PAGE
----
The Committee for Melbourne has called for a $17.2 billion program to remove all Melbourne’s level crossings over the next 20 years.
The Committee says just two separations of road and rail were constructed by the Kennett government and two by the Bracks/Brumby government. While Melbourne has 172 level crossings, Sydney tackled the issue years ago and now has only eight.
However the Baillieu government has given an undertaking to grade-separate ten crossings at an estimated cost, on average, of around $100 million each. The Committee reckons the private sector could pay a big chunk of the $17.2 billion cost in return for the commercial rights to each site, although the Herald-Sun warns such a move would very likely “be fiercely opposed by anti-development groups”.
There’s a lot to be said for giving a higher priority in the transport capital works program to eliminating level crossings, as they present a number of problems. One is they slow traffic, including buses and trucks. According to the RACV’s public policy manager, Brian Negus, crossings along the Dandenong line are closed for 30-40 minutes an hour during the peak, exacerbating traffic congestion. This is likely to become a bigger problem as the share of public transport trips carried by buses increases. The interaction between crossings and nearby signalled junctions is a major barrier to the efficient performance of the transport network.
Level crossings also impose a limit on the frequency of train services. There are only so many trains that can realistically be sent down a line given each service entails stopping traffic in both directions for well in excess of one minute (in Newcastle, crossings are closed on average for passenger and freight trains for between three and seven minutes!). Some crossings are forecast to carry nearly 40 trains per hour in the peak by 2021. Another issue is traffic queuing across rail lines — as well as the occasional car/train incident — limits the efficiency of the network. Further, level crossings are a safety hazard for pedestrians and give parents a reason to discourage children from walking to school.
While I’ve not seen an analysis for Melbourne, there’s little doubt the benefit-cost ratio of level crossing elimination would be very high. I expect it would be well ahead of some other much larger transport projects, such as the Avalon, Doncaster or Rowville rail proposals.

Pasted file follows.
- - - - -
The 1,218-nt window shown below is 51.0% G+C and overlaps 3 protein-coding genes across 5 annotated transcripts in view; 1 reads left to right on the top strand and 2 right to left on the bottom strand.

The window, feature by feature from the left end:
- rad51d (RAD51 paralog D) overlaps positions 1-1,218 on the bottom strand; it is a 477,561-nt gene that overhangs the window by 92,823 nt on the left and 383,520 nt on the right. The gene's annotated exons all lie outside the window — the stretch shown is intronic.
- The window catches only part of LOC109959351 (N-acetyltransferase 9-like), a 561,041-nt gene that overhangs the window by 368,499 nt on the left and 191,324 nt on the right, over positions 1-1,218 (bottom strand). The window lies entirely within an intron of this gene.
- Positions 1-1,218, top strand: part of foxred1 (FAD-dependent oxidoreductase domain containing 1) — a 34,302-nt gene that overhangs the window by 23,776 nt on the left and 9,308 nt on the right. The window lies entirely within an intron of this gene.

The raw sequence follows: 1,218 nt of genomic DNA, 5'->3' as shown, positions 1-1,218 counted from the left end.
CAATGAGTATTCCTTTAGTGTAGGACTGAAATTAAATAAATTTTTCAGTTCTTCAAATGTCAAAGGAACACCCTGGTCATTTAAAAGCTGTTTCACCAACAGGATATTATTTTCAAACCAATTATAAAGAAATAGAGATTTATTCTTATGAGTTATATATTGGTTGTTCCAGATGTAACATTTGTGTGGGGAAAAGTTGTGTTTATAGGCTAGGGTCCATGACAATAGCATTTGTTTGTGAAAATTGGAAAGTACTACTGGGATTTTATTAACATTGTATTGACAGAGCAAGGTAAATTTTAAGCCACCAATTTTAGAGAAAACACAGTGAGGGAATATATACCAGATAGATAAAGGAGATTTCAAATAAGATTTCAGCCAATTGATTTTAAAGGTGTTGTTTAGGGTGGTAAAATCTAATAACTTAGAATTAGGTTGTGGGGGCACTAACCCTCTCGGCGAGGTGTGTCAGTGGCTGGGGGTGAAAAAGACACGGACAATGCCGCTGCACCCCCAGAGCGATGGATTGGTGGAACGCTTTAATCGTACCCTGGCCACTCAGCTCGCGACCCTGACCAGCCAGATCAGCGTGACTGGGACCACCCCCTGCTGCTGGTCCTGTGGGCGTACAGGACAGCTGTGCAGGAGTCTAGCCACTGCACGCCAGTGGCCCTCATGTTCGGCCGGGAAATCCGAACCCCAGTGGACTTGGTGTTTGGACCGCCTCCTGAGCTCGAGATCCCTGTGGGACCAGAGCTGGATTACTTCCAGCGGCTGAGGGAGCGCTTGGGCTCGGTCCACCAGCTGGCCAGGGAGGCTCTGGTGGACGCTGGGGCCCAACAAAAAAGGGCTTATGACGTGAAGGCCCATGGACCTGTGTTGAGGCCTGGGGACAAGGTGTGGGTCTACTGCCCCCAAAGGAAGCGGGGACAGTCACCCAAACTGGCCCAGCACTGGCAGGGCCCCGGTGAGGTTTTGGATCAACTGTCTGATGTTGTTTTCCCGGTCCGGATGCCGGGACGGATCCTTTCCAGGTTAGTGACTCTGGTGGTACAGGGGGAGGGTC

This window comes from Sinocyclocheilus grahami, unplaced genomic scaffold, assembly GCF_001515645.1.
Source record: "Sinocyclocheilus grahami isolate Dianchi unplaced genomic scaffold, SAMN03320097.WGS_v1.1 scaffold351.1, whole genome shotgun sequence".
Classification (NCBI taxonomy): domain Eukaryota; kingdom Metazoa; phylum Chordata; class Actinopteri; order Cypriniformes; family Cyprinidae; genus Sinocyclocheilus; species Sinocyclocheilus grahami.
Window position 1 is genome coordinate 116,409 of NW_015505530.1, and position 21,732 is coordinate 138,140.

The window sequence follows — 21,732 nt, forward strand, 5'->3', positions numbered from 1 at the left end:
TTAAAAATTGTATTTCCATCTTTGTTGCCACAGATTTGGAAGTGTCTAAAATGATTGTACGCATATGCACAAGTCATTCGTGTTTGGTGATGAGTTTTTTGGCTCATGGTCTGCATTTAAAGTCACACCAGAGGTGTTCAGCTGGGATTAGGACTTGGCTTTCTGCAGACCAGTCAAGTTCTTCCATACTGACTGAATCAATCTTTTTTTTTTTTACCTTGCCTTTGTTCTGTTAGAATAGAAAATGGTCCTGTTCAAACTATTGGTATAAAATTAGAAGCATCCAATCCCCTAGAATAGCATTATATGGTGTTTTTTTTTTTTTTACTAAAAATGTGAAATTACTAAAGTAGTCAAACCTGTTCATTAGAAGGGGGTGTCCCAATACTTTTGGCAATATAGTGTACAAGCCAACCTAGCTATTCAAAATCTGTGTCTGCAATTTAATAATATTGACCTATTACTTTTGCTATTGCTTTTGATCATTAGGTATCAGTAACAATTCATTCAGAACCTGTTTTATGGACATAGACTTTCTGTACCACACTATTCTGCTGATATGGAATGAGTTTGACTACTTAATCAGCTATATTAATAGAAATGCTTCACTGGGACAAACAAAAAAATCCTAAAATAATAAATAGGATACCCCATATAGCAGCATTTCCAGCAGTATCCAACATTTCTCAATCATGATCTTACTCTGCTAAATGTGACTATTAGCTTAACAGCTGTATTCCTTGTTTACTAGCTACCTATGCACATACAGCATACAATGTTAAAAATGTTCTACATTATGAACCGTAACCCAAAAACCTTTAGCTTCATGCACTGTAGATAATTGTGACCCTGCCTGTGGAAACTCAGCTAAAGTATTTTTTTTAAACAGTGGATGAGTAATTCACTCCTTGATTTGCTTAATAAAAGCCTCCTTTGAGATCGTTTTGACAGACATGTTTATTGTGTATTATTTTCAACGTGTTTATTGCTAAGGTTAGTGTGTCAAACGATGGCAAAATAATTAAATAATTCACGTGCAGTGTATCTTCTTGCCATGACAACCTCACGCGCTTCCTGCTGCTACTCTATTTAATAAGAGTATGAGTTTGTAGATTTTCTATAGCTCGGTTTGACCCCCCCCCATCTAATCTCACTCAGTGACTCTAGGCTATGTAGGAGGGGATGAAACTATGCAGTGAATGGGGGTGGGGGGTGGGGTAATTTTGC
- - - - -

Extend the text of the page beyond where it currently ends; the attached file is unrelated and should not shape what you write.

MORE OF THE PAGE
There are nevertheless a number of issues raised by this proposal. One is the need to prioritise works – some crossings are relatively minor and simply don’t warrant expenditure in the forseeable future. Probably 80% of the benefits will come from grade separating 20% of crossings. Back in 2009, the Public Transport Users Association argued these ten crossing should be given the highest priority, given their impact on road-based public transport:
- Bell Street and Munro Street, Coburg (one project) (Smartbus 903)
- Springvale Road, Springvale (Smartbus 888/889)
- Bell Street, Cramer Street and Murray Road, Preston (one project) (Smartbus 903)
- Glen Huntly Road and Neerim Road, Glenhuntly (one project) (Tram 67, and trains subject to speed restrictions)
- Balcombe Road, Mentone (Smartbus 903)
- Buckley Street, Essendon (Smartbus 903)
- Clayton Road, Clayton (Smartbus 703)
- Burke Road, Gardiner (Tram 72, and trains subject to speed restrictions)
- Camp Road, Campbellfield (crossing elimination and new station) (proposed Smartbus 902)
- Glenferrie Road, Kooyong (Tram 16, and trains subject to speed restrictions)
That’s a particular perspective, yet it matches some of the RACV’s priorities. Last year the RACV said the four worst crossings in Melbourne are in High Street near Reservoir station, on Burke Road near Gardiner station in Glen Iris, on Clayton Road next to Clayton station, and Murrumbeena Road near the station. The Dandenong rail corridor also figures high in the RACV’s priorities.
I’m not sure there is as much value in development rights as the Committee for Melbourne imagines. Many level crossings, perhaps most, may not have enough suitable land available for development after meeting grade separation and operational needs. The most promising opportunities are probably where the rail line rather than the road has been lowered, but this can be expensive. Many of those that do have land available may be in locations considered unsuitable for development by planners. And let’s be clear that development in air space over railway lines is a fantasy – it’s simply too expensive in all but an extremely small number of cases. For practical purposes, development in air space is not an option. Read the rest of this entry »